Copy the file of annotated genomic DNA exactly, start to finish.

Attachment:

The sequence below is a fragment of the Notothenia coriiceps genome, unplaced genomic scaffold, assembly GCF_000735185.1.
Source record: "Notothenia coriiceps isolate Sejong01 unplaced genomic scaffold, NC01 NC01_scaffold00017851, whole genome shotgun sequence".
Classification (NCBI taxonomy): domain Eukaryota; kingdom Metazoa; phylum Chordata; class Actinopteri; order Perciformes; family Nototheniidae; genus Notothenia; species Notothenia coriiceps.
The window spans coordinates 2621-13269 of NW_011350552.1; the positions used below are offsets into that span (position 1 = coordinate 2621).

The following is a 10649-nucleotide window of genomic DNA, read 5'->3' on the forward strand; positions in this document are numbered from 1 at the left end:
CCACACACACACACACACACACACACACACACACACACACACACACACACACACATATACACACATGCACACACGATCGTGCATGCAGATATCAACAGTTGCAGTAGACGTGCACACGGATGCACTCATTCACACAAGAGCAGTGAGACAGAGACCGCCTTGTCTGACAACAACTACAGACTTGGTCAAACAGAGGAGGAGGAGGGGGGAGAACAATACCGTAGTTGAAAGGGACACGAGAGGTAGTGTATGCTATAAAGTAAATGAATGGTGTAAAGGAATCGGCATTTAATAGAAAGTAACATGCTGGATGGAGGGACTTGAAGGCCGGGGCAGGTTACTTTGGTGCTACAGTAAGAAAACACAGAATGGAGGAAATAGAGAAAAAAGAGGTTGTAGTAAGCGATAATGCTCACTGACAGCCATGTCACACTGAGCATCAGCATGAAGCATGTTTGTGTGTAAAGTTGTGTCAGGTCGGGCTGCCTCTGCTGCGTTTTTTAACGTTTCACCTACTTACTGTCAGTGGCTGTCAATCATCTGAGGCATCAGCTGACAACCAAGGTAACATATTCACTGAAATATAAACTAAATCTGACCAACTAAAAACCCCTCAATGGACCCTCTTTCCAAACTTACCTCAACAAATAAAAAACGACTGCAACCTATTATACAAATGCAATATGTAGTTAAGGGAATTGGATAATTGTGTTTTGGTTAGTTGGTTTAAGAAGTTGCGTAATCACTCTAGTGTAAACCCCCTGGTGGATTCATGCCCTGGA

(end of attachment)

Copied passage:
The sequence below is a fragment of the Notothenia coriiceps genome, unplaced genomic scaffold, assembly GCF_000735185.1.
Source record: "Notothenia coriiceps isolate Sejong01 unplaced genomic scaffold, NC01 NC01_scaffold00017851, whole genome shotgun sequence".
Classification (NCBI taxonomy): domain Eukaryota; kingdom Metazoa; phylum Chordata; class Actinopteri; order Perciformes; family Nototheniidae; genus Notothenia; species Notothenia coriiceps.
The window spans coordinates 2621-13269 of NW_011350552.1; the positions used below are offsets into that span (position 1 = coordinate 2621).

The following is a 10649-nucleotide window of genomic DNA, read 5'->3' on the forward strand; positions in this document are numbered from 1 at the left end:
CCACACACACACACACACACACACACACACACACACACACACACACACACACACATATACACACATGCACACACGATCGTGCATGCAGATATCAACAGTTGCAGTAGACGTGCACACGGATGCACTCATTCACACAAGAGCAGTGAGACAGAGACCGCCTTGTCTGACAACAACTACAGACTTGGTCAAACAGAGGAGGAGGAGGGGGGAGAACAATACCGTAGTTGAAAGGGACACGAGAGGTAGTGTATGCTATAAAGTAAATGAATGGTGTAAAGGAATCGGCATTTAATAGAAAGTAACATGCTGGATGGAGGGACTTGAAGGCCGGGGCAGGTTACTTTGGTGCTACAGTAAGAAAACACAGAATGGAGGAAATAGAGAAAAAAGAGGTTGTAGTAAGCGATAATGCTCACTGACAGCCATGTCACACTGAGCATCAGCATGAAGCATGTTTGTGTGTAAAGTTGTGTCAGGTCGGGCTGCCTCTGCTGCGTTTTTTAACGTTTCACCTACTTACTGTCAGTGGCTGTCAATCATCTGAGGCATCAGCTGACAACCAAGGTAACATATTCACTGAAATATAAACTAAATCTGACCAACTAAAAACCCCTCAATGGACCCTCTTTCCAAACTTACCTCAACAAATAAAAAACGACTGCAACCTATTATACAAATGCAATATGTAGTTAAGGGAATTGGATAATTGTGTTTTGGTTAGTTGGTTTAAGAAGTTGCGTAATCACTCTAGTGTAAACCCCCTGGTGGATTCATGCCCTGGA